What We Learned About RV Length Restrictions Before We Shopped
It’s a logical question that did not dawn on us the first time we went out shopping for the RV we had been dreaming about: Is there an ideal RV length? Campground rules are different and require RV owners to do their homework, just as we did.
According to NationalParksTraveler.org, some new RV owners assume all they need do is pull up, pay a fee, park, and commune with Mother Nature.
That’s what we thought too. But we quickly learned that some campgrounds have been hosting RVs since Eisenhower was in office, so not every space suits every RV. In other words, an ideal RV length is subject to interpretation!
We didn’t have to join the RV Repair Club to begin our education. Their video got us off to a great start:
Understanding the diversity, we would find find from coast-to-coast was a great way to start our grand adventure.
Does Length Equate to Features? Not These Days
Although some RV shoppers are guided strictly by their budgets, we weren’t. But from the get-go, we realized that we had to solve “the class riddle” to figure out which type of vehicle was right for us.
In fact, today’s designs are so sophisticated, it’s possible to live like royalty in an RV that’s shorter than you may first have imagined. That stated, here’s what we discovered about class distinction:
Class A RVs are considered motor homes because they’re built on a special type of chassis. These vehicles may be equipped with slide-out sections that can dramatically alter the width measurements you take when determining size parameters.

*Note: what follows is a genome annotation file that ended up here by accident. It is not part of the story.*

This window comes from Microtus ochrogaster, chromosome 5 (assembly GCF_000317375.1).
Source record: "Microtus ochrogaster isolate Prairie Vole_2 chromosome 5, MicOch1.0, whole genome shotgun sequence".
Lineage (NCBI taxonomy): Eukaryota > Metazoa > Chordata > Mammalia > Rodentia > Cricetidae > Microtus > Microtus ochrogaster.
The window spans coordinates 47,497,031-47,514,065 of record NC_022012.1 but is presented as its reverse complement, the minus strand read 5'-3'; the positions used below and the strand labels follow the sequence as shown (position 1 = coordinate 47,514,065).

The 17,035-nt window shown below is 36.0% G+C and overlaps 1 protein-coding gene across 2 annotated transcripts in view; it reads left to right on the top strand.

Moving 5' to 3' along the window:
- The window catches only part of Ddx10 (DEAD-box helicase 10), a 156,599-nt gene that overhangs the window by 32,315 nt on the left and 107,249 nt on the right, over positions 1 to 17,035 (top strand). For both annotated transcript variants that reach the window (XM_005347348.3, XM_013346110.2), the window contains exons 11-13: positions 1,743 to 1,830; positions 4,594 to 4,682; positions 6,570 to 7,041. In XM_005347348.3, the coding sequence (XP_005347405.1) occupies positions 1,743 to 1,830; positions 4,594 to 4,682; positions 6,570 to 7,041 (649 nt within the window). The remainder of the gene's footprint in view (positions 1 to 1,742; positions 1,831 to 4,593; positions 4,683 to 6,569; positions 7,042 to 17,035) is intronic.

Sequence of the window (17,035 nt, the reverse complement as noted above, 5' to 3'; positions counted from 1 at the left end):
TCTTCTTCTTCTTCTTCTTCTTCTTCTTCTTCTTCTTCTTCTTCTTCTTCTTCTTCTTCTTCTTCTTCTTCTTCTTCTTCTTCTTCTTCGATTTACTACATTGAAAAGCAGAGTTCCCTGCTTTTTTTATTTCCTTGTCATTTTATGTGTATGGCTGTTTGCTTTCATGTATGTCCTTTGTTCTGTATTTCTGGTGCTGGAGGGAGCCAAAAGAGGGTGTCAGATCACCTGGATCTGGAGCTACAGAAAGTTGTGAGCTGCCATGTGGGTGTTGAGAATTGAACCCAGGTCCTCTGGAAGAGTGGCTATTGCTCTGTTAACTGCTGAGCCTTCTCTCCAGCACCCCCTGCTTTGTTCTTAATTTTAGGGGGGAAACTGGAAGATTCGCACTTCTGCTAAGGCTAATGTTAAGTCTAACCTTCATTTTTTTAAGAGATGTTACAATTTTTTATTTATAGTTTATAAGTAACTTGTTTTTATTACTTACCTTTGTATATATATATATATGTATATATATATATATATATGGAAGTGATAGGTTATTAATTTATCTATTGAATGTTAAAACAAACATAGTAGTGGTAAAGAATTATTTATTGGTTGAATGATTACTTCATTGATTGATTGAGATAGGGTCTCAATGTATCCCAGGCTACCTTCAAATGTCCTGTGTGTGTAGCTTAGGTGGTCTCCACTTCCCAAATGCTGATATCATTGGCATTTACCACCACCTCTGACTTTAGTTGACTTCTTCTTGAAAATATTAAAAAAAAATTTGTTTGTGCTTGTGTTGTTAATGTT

Class B RVs, also known as van campers, tend to have silhouettes that look “slightly stretched.” These vehicles and may also have raised roofs. Today’s Class B RV is engineered to fit into typical parking spaces, which is why we chose this style for ourselves once we completed our homework. Our salesperson convinced us of the wisdom of this choice and who were we to ignore his advice?
Class C RVs are easy to spot thanks to this model’s distinct cab-over bunk. Available in varying lengths and often featuring slide-out rooms, this type of vehicle should fit most campground slots and some RV newbies swear that the Class C is trendy and becoming more popular by the day–especially for retirees.
By the Numbers
According to BuildingsGuide.com, the average height of a Class A RV is approximately 10-feet. Length ranges from 21- to 40-feet long.
If you’re planning to build a garage to hold your RV, you need at least 14-feet of ceiling clearance and from 45- to 50-feet of space unless you want your vehicle’s butt sticking out.